Today we meet Houstonian Jeromy Adams. Jeromy is a creative services director for a local broadcast company. He’s a Coast Guard veteran and the father of three children, one of which was the inspiration for his essay for Houston Public Radio’s This I Believe.
Recently, my 3-year-old son, Jack, interrupted our normal prayers with words that nearly stopped my heart with Joy.
He said…..”Thank you God for my friend Daddy, Amen.”
It was the greatest compliment that I’d ever been paid.
I was speechless. A moment later he started singing the Barney song as if nothing had happened. To him it was perfectly obvious that we were friends. But for me, it was an enormous revelation.
Later, after the kisses had been kissed and the lights turned out, I sat in front of the TV with the volume turned down. In the blue glow of an infomercial, I let a few tears of happiness fall into my lap. I replayed his words over and over. I also thought about what it means to be a friend.
Friends look out for each other. You can count on your friends to be there when you need them. Friends are people you can tell your secrets to. When you’re down, they cheer you up. When you’re up they celebrate with you. Friends play together, and talk about anything and everything. A real friend is the last to judge, and the first to defend you when times get tough. A friend is a lot of things.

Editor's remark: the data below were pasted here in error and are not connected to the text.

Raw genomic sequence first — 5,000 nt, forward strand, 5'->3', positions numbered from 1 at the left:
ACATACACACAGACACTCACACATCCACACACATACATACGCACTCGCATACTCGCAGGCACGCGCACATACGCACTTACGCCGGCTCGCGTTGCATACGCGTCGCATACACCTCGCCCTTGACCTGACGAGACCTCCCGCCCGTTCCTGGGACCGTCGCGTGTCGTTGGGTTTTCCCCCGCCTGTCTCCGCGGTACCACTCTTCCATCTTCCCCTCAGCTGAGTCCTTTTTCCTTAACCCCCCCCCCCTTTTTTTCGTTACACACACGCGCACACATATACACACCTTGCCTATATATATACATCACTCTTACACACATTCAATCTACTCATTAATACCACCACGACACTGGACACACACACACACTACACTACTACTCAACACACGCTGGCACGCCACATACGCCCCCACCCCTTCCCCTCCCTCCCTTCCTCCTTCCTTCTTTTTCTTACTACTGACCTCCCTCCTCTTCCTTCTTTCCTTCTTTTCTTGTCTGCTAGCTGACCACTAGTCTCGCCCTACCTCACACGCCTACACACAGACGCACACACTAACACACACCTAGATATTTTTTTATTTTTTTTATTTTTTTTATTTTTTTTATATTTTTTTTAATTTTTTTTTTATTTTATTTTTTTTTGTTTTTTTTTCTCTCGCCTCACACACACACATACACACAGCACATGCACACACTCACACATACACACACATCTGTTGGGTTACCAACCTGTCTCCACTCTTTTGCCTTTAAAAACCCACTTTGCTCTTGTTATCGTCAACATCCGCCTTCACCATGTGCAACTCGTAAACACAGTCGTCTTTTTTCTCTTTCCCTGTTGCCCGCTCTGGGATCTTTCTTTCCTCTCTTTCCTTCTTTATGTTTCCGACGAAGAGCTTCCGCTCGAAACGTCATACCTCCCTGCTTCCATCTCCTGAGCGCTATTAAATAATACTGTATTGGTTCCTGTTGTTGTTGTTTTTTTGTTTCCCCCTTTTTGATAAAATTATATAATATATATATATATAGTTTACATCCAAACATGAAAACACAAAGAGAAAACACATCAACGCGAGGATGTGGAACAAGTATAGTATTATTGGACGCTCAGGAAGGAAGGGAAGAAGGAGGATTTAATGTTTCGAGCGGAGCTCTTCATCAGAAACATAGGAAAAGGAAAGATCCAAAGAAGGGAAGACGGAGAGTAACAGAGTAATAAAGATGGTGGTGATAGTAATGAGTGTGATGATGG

But at 3-years-old, I was sure that Jack had a simpler definition of a friend.
The next morning, at breakfast, I asked him, “What’s a friend?”
“Uh, I don’t know.” He replied.
It’s a big question for a 3-year-old to digest, so I let it sink in. In true Jack form, he answered me about 20 minutes later, totally out of the blue. He was trying to get his shirt over his head, but had gotten stuck in a sort of textile half-nelson. As I carefully untangled this little human knot he said, “Friends help me”.
Could it be that the word “friend” whose definition would have taken me pages to try to poetically elucidate had been abridged to 3 words by a child of as many years?
I believe so. I also believe that friendship is a two-way street. That means Jack is my friend. He certainly fits his own definition. He helps me in more ways than I could reasonably describe, but for the most part, he’s helped me become a better person, a better father. He’s redefined love.
Rather than weaken my effectiveness, I believe that being a friend to my children makes me a more credible and important parent. As a father, I am constantly on the lookout for ways that I can help my kids without ruling over them like a king. I believe that the only way to raise a loving decent human being is by being one your self. Above all, I believe that the path to becoming a good father begins and ends with being a good friend.